There’s a story about a man who went to his rabbi in an Eastern European shtetl and falsely accused a business partner of wrongdoing. So the wise old rabbi told the man to take a pillowcase full of duck feathers and scatter them in the village square. The man did so, and returned to the rabbi for further instructions.
The rabbi then told the man to go and retrieve the feathers. The man protested that this would be impossible. The rabbi said: That shows how valuable a person’s reputation is, and how once it’s damaged, it can’t be repaired.
When I worked in local radio news in the Bay Area, I was reluctant to name accused rapists and child molesters — or any other suspect — as soon as they were arrested. I was frequently overruled and had to name names in newscasts despite my misgivings. What happened to “innocent until proven guilty?”
I remember a few highly publicized cases in which men were accused of a sex crime and many people automatically believed they were guilty until it was later determined that the accusations were false.
But by then it was too late. Some lost their jobs. Others saw marriages, families and friendships break up. All probably ran up big legal bills.
So I understand to a certain degree why some ultra-Orthodox rabbis insist they be told about alleged sex crimes within their communities before anyone calls the police.
Their concern that in a small insular community, even more than in a larger population, the mere accusation of a sex crime can ruin a person’s reputation forever has a great deal of merit. I understand why they feel they must be extra vigilant to make sure someone making an accusation is not spreading rumors or gossip.
The rabbis probably wish they could impose a King Solomon-like solution that would administer swift justice, satisfy everyone and make the problem go away.
But rabbis in the ultra-Orthodox community should learn from the Catholic Church’s experience with pedophiles: The problem isn’t going to go away by trying to blame, shun or intimidate victims and their families or protecting the accusers from prosecution.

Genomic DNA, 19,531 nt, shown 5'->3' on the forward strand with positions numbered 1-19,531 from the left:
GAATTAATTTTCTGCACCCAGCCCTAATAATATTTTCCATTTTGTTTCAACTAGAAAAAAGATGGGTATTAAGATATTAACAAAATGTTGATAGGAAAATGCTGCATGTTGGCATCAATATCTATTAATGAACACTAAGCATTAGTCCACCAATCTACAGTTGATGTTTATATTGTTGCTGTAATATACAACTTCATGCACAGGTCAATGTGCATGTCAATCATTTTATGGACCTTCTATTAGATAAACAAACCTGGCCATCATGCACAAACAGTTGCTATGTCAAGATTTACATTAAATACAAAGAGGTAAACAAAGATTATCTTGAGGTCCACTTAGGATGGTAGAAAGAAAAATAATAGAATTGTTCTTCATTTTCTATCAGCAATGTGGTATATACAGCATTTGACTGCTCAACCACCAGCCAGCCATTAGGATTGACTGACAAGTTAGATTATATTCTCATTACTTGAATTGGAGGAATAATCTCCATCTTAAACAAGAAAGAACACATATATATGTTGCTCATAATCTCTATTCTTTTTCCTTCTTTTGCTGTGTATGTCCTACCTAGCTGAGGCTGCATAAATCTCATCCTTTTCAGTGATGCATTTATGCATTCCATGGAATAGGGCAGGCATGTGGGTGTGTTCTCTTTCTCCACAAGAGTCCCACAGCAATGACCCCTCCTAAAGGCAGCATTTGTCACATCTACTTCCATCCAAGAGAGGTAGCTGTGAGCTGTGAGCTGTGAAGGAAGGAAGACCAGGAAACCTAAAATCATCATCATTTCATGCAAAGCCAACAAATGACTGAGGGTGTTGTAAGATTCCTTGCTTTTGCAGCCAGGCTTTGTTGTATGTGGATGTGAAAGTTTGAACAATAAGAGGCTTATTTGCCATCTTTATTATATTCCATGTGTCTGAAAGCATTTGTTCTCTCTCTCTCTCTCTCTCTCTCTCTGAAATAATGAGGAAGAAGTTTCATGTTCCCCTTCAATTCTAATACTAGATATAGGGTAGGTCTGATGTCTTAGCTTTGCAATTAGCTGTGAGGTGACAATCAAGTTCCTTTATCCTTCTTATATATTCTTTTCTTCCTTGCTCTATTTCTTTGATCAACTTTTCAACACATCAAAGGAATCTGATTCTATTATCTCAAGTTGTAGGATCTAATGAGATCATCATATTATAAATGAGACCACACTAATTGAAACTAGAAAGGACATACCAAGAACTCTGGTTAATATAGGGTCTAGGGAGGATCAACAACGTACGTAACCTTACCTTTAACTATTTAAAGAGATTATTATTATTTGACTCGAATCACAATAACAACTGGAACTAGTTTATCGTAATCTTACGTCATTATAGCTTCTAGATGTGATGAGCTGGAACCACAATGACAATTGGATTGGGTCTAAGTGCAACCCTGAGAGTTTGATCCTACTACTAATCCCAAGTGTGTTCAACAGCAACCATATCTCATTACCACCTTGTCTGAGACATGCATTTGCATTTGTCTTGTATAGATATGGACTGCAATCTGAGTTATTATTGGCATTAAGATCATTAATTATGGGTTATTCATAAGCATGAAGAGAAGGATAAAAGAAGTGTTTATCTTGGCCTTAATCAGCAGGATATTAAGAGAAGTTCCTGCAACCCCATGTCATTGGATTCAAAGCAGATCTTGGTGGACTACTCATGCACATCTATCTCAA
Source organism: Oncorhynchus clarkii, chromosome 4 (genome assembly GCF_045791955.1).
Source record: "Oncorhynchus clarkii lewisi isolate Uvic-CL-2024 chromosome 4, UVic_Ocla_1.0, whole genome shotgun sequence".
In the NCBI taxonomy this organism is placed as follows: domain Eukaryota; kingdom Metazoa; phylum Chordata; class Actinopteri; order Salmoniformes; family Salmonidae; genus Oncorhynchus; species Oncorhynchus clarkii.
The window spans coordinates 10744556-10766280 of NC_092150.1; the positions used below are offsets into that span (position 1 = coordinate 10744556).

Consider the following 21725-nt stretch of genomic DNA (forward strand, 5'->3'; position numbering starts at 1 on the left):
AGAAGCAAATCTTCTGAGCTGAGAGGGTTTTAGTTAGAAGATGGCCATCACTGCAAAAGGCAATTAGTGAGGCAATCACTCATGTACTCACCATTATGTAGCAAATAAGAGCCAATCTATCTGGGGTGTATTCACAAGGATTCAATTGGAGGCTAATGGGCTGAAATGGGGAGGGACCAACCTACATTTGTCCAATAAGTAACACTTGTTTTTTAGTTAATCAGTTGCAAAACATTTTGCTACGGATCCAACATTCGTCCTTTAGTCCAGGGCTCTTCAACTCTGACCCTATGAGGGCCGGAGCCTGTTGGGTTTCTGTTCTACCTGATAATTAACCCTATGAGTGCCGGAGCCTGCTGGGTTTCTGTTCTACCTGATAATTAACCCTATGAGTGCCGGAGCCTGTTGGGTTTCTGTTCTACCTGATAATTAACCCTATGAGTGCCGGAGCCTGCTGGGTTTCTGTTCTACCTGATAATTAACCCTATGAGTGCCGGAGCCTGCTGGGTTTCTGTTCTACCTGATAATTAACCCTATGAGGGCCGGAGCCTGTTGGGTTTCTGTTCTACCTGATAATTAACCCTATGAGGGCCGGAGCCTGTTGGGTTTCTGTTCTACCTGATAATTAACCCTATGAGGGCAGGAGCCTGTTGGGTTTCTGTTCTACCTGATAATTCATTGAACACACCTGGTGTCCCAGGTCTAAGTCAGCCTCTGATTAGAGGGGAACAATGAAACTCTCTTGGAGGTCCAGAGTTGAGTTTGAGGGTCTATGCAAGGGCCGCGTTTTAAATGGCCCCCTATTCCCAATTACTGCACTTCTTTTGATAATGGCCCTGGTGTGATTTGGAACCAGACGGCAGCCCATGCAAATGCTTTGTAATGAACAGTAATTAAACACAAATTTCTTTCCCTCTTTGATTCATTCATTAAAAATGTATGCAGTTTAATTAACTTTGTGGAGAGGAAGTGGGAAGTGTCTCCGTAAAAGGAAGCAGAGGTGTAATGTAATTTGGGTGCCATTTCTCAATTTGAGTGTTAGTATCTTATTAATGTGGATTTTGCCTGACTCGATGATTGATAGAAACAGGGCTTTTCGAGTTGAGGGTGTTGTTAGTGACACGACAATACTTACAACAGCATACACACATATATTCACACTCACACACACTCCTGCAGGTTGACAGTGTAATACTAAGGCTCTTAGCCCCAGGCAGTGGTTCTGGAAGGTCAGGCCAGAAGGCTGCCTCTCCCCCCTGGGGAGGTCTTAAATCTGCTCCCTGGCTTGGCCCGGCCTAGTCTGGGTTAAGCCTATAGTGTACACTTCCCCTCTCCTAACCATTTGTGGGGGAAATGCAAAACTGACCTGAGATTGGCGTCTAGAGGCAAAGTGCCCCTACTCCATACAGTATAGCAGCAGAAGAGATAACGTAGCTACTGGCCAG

The rabbis should remember the ancient commandment “Justice, justice you shall seek.” They should not leave themselves open to charges of obstructing justice because they order members of their congregations to come to them before reporting incidents to the police.
The rabbis should not appoint themselves judge and jury. Criminal cases should not be tried in a beit din or resolved quietly and made to go away. They should be referred to police and prosecutors.
In addition, rabbis and other prominent leaders should not use their political clout to try to pressure civil authorities to back off. A recent JTA report (“Brooklyn DA under fire over haredi sex abuse statistics,” May 18) revealed that the Brooklyn district attorney apparently gave special treatment to some in the Orthodox community who were trying to keep the lid on allegations of sexual abuse. Such actions only give more ammunition to anti-Semites.
Leaders of the ultra-Orthodox community should step into the 21st century, start trusting the system and stop obstructing justice. There were times in the past when Jewish custom discouraged Jews from reporting other Jews to the civil authorities because rampant anti-Semitism prevented them from getting fair investigations and trials. That time has passed, at least here in the United States.
I’m hoping that the leaders of the ultra-Orthodox community will see that our justice system has always respected the Jewish people’s high regard for the law and made it possible for Jews to play a prominent role in the system.
The fact that there are so many prominent Jewish legal scholars, prosecutors and judges — including two justices on the United States Supreme Court — is proof of that.
Joel Kamisher is a former news anchor, reporter and producer at Bay Area radio stations KFRC, K101, KOFY, KCBS and Metro Networks who now writes the Media Pro Newsletter for public relations professionals.